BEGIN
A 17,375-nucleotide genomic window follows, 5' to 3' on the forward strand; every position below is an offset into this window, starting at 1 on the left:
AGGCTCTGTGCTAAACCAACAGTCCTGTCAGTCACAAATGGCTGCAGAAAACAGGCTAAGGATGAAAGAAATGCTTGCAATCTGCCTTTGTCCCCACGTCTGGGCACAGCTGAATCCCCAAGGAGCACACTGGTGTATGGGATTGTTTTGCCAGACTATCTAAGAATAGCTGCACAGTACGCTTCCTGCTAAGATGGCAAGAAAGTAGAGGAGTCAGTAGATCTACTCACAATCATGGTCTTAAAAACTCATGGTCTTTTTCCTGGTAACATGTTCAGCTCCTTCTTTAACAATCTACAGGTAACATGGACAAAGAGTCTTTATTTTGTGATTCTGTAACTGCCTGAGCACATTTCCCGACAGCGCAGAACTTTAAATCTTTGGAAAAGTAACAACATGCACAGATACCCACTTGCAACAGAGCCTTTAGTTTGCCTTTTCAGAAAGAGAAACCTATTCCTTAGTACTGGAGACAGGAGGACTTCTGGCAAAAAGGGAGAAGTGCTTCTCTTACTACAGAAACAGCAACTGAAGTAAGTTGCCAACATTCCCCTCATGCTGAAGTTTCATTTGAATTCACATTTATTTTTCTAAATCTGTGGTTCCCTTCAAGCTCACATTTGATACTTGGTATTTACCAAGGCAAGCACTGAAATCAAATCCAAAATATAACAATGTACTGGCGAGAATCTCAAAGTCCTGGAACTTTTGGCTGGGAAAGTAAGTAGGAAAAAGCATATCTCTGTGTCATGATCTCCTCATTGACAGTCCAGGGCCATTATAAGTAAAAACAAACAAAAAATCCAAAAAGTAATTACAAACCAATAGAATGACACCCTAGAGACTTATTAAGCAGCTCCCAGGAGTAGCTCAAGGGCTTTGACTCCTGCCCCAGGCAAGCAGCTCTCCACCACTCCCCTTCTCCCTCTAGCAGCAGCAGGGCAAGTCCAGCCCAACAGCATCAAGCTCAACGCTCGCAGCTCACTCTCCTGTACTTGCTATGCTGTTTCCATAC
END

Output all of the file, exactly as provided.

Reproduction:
A 17,375-nucleotide genomic window follows, 5' to 3' on the forward strand; every position below is an offset into this window, starting at 1 on the left:
AGGCTCTGTGCTAAACCAACAGTCCTGTCAGTCACAAATGGCTGCAGAAAACAGGCTAAGGATGAAAGAAATGCTTGCAATCTGCCTTTGTCCCCACGTCTGGGCACAGCTGAATCCCCAAGGAGCACACTGGTGTATGGGATTGTTTTGCCAGACTATCTAAGAATAGCTGCACAGTACGCTTCCTGCTAAGATGGCAAGAAAGTAGAGGAGTCAGTAGATCTACTCACAATCATGGTCTTAAAAACTCATGGTCTTTTTCCTGGTAACATGTTCAGCTCCTTCTTTAACAATCTACAGGTAACATGGACAAAGAGTCTTTATTTTGTGATTCTGTAACTGCCTGAGCACATTTCCCGACAGCGCAGAACTTTAAATCTTTGGAAAAGTAACAACATGCACAGATACCCACTTGCAACAGAGCCTTTAGTTTGCCTTTTCAGAAAGAGAAACCTATTCCTTAGTACTGGAGACAGGAGGACTTCTGGCAAAAAGGGAGAAGTGCTTCTCTTACTACAGAAACAGCAACTGAAGTAAGTTGCCAACATTCCCCTCATGCTGAAGTTTCATTTGAATTCACATTTATTTTTCTAAATCTGTGGTTCCCTTCAAGCTCACATTTGATACTTGGTATTTACCAAGGCAAGCACTGAAATCAAATCCAAAATATAACAATGTACTGGCGAGAATCTCAAAGTCCTGGAACTTTTGGCTGGGAAAGTAAGTAGGAAAAAGCATATCTCTGTGTCATGATCTCCTCATTGACAGTCCAGGGCCATTATAAGTAAAAACAAACAAAAAATCCAAAAAGTAATTACAAACCAATAGAATGACACCCTAGAGACTTATTAAGCAGCTCCCAGGAGTAGCTCAAGGGCTTTGACTCCTGCCCCAGGCAAGCAGCTCTCCACCACTCCCCTTCTCCCTCTAGCAGCAGCAGGGCAAGTCCAGCCCAACAGCATCAAGCTCAACGCTCGCAGCTCACTCTCCTGTACTTGCTATGCTGTTTCCATAC